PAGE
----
Skip to main content

India's "push" for digitized economy may widen gender gap, warns UNICEF: Just 29% internet users are females

Vikas and his sister Kritika
By Our Representative
Pointing towards a whopping digital gender divide, UNICEF in a new report, has said that if globally, 12 per cent more men than women used the internet in 2017, "in India, less than one third of internet users are female." Elsewhere, UNICEF warns, "Recently, India has made a public push towards a more digitalized economy, including reducing dependency on physical cash. If girls and women remain digitally illiterate, they risk becoming further marginalized in society and at home."
Pointing out that "country-level examples give a sense of the kinds of barriers girls and women confront", the report, "The State of the World’s Children 2017: Children in a Digital World" says, "In India, where only 29 per cent of all internet users are female, girls in rural areas often face restrictions on their use of Information and Communication Technology (ICT) "solely because of their gender."
Thus, it says, "One village governing body in rural Rajasthan stated that girls were not to use mobile phones or social media. Another village in Uttar Pradesh banned unmarried girls from using mobile phones (and from wearing jeans and T-shirts)", with the village council insisting that "mobile phone use would increase crimes against girls and women."
Giving the example of one Vikas, a 17 years old boy living in Goregaon East, a low-income suburb of Mumbai, UNICEF points towards how he acquired internet skills from his friends, going so far as to starting "two YouTube channels, three Facebook accounts and thousands of friends... To connect to the internet, he uses his brother’s old phone, visits cybercafes and jumps on free wifi whenever he can find it."
Regrets UNICEF, "While the internet has helped Vikas thrive, his younger sister Kritika, 15, is struggling to keep up." It quotes Kritika as saying, "I don’t know how to use [it] so I [have to] get help from someone,” adding, "Although their parents are not opposed to Kritika using the internet, they are limiting her phone use until she passes her Level 10 exams." The parents are worried, if she uses the internet she would be "distracted".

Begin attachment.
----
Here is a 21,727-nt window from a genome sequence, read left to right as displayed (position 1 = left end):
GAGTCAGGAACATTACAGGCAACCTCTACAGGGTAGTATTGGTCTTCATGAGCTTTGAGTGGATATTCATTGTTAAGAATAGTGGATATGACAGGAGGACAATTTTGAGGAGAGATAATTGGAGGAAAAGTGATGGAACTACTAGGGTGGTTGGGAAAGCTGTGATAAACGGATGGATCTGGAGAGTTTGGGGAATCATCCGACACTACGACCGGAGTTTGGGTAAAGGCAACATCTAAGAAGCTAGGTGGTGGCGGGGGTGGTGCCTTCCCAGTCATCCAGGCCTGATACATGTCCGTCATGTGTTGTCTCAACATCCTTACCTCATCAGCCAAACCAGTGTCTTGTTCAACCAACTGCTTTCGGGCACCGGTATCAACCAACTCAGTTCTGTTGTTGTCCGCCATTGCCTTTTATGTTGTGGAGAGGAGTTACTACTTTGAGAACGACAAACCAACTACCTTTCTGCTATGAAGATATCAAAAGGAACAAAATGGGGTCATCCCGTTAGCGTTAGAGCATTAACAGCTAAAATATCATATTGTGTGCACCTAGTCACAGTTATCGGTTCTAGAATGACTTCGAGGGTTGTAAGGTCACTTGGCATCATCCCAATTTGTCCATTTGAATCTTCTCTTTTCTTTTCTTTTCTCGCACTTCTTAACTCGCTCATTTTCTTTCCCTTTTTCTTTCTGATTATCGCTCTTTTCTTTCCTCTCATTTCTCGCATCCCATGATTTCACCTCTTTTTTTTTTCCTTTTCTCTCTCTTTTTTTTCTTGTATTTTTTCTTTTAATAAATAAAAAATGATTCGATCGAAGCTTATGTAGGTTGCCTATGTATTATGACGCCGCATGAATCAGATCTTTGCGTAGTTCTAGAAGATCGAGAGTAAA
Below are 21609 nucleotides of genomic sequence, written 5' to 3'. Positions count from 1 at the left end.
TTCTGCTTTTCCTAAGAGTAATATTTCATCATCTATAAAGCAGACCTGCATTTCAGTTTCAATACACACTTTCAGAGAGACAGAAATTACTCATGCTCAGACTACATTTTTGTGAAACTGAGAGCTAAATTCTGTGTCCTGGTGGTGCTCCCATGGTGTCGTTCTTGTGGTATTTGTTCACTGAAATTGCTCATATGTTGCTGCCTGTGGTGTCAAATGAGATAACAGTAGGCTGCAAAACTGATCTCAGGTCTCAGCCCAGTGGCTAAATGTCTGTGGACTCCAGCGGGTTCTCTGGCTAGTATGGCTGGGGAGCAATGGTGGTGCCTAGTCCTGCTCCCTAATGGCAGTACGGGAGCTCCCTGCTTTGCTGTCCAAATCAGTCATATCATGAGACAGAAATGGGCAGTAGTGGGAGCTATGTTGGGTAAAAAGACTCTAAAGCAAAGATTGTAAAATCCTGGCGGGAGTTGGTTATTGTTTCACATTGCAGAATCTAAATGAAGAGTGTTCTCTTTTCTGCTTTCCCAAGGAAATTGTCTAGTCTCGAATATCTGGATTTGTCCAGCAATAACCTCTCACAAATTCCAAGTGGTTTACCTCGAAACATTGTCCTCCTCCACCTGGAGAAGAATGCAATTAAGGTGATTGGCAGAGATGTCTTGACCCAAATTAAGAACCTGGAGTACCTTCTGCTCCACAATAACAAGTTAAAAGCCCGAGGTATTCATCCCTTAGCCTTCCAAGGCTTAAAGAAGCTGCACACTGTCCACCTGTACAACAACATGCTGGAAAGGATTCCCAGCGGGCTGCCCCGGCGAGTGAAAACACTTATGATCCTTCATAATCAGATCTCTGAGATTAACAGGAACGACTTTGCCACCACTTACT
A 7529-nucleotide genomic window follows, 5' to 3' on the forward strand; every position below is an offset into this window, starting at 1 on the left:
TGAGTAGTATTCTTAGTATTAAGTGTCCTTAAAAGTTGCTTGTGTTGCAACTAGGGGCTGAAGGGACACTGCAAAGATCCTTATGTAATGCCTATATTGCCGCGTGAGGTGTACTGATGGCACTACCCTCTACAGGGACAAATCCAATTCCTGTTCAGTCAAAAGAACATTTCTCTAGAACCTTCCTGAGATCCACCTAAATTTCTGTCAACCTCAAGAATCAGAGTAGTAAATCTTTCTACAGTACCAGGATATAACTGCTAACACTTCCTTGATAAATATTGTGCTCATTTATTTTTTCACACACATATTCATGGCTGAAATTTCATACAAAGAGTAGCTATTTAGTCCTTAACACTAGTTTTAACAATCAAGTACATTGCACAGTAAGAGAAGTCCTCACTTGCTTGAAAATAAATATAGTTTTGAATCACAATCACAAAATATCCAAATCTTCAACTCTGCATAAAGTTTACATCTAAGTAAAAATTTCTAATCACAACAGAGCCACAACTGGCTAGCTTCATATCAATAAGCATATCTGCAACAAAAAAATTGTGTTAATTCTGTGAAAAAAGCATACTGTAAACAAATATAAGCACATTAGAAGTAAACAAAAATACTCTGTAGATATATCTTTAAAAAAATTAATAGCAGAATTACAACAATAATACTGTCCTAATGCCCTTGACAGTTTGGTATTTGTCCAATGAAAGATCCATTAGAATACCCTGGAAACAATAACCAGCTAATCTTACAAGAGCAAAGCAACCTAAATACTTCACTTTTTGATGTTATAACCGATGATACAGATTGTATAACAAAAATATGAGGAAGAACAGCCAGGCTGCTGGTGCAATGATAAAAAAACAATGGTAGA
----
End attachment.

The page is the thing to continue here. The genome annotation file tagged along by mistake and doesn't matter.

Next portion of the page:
In fact Kritika admits, her curiosity is waning. “I don’t even know how to use a laptop. Earlier I was more interested in it. I’m not really anymore … Cell phones ruin your eyesight,” she says.
UNICEF comments, "This disparity in internet use between boys and girls in the same family is representative of a larger trend in the country: Though the divide is caused by a number of factors – social norms, education levels, lack of technical literacy and lack of confidence among them – it is often rooted in parents’ concern for the safety of their daughters."
"Many fear that allowing girls to use the internet will lead to liaisons with men, bringing shame on the family. For most girls, if they are allowed to use the internet, their every move is monitored by their parents or brothers", UNICEF says, adding, "In a society that is still largely patriarchal, for girls, traits like deference and obedience are often valued over intelligence and curiosity."
"In some households, technology is not seen as necessary or beneficial for girls and women", UNICEF says, even as quoting Vikas as saying, “The thinking of the society is that [if] boys went in a wrong way, they are boys so boys can do anything...So that is why girls are given more security and not letting them [get] exposure in their life".
Vikas is also quoted as saying, “Girls in my class, they are not interested in [the] internet because they never get to use the internet ... they do not know the benefits... They have interest in [other] things … talking with the girls, doing [housework], or they play what the girls want to play.”
UNICEF says, in Mumbai, "Basic services like water, healthcare and education are scarce in the slum, and girls are often the most deprived. In many households, any small amount of resources a family has will first go to the men". Against this framework, it adds, documentary filmmaker Nawneed Ranjan "left his job and started the non-profit Dharavi Diaries – a learning centre for girls focusing on computer skills, internet and basic coding."
"The centre has since evolved to include classes on STEM subjects (science, technology, engineering and maths), as well as workshops on topics like menstruation and hygiene", UNICEF says, quoting a 17 year old girl, Roshani of the centre as saying “The internet is very popular [in our community]. And every boy knows how to work on computers. And they also are chatting on WhatsApp and Facebook". But girls, don’t use the internet as much. “Sometimes the parents don't allow the girls to go out. Only girls.”

Comments

TRENDING

Iswarchandra Vidyasagar was a 'frustrated' reformer who turned into a conservative